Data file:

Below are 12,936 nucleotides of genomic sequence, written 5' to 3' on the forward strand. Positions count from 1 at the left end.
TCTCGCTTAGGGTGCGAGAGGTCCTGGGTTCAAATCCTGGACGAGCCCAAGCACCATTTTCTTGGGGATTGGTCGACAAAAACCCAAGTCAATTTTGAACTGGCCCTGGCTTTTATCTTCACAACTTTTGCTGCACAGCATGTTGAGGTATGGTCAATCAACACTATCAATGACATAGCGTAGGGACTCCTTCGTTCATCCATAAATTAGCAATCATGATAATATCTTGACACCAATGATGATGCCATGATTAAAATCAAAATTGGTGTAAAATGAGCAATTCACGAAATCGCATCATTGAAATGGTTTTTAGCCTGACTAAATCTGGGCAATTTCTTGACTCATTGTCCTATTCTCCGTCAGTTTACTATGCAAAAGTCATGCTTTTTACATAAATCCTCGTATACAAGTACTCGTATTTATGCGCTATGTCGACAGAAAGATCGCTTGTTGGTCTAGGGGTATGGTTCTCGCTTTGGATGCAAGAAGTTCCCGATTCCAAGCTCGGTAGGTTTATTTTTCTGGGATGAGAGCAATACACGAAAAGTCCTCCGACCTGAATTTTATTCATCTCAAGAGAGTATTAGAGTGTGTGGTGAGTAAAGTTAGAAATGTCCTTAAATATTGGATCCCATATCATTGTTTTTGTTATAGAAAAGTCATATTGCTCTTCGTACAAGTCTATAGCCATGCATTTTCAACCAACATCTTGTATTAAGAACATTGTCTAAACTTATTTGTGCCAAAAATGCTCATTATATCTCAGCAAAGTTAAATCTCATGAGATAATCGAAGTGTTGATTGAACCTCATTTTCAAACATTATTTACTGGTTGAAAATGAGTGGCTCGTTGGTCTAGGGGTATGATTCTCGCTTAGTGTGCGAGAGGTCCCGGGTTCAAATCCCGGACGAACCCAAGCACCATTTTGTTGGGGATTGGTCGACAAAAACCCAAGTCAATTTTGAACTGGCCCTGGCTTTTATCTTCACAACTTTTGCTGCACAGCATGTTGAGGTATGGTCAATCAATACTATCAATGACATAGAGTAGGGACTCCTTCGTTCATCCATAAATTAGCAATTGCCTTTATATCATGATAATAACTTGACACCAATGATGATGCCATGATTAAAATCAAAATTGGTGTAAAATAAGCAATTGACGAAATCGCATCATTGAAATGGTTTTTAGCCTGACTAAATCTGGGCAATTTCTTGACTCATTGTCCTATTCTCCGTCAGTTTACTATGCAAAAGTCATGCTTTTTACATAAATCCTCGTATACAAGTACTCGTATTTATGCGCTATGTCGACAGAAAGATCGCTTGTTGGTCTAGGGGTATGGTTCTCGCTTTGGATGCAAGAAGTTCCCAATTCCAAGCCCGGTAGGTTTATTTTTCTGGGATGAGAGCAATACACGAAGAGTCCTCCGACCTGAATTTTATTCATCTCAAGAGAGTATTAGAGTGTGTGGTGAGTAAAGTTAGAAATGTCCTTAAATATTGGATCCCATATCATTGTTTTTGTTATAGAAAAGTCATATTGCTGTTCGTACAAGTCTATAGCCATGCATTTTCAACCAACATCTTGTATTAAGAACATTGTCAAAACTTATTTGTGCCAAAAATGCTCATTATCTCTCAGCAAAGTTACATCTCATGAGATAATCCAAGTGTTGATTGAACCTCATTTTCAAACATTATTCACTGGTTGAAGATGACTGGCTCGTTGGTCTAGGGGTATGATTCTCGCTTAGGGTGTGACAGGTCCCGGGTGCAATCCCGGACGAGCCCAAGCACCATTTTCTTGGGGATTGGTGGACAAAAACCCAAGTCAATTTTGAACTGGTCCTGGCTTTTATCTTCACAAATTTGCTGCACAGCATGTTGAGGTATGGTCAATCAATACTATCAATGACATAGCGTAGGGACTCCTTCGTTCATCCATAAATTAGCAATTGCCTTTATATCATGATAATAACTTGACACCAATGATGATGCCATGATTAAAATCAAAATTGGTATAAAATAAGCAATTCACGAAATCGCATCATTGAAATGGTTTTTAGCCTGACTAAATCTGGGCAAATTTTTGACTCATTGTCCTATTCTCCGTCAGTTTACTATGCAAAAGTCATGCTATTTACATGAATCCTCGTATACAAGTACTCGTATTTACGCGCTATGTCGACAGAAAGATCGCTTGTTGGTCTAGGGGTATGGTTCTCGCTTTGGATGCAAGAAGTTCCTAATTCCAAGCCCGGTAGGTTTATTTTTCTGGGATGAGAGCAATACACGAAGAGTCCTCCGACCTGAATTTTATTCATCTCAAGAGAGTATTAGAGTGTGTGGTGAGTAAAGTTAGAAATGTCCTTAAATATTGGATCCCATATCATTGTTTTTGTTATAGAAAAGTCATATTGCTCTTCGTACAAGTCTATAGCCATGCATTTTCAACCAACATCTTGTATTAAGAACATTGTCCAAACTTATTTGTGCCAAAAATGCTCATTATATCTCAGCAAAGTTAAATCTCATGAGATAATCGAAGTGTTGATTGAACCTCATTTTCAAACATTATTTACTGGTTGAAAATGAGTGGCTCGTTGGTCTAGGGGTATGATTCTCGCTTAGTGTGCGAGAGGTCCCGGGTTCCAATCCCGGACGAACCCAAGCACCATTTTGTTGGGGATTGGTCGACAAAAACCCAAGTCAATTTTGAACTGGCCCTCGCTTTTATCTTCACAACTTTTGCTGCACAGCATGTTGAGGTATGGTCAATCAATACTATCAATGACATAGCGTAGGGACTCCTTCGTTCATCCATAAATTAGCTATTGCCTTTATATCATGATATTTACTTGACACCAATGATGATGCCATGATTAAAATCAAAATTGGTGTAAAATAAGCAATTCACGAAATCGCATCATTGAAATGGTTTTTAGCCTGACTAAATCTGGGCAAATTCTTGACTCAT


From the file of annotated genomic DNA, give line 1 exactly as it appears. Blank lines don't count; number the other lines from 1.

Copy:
Below are 12,936 nucleotides of genomic sequence, written 5' to 3' on the forward strand. Positions count from 1 at the left end.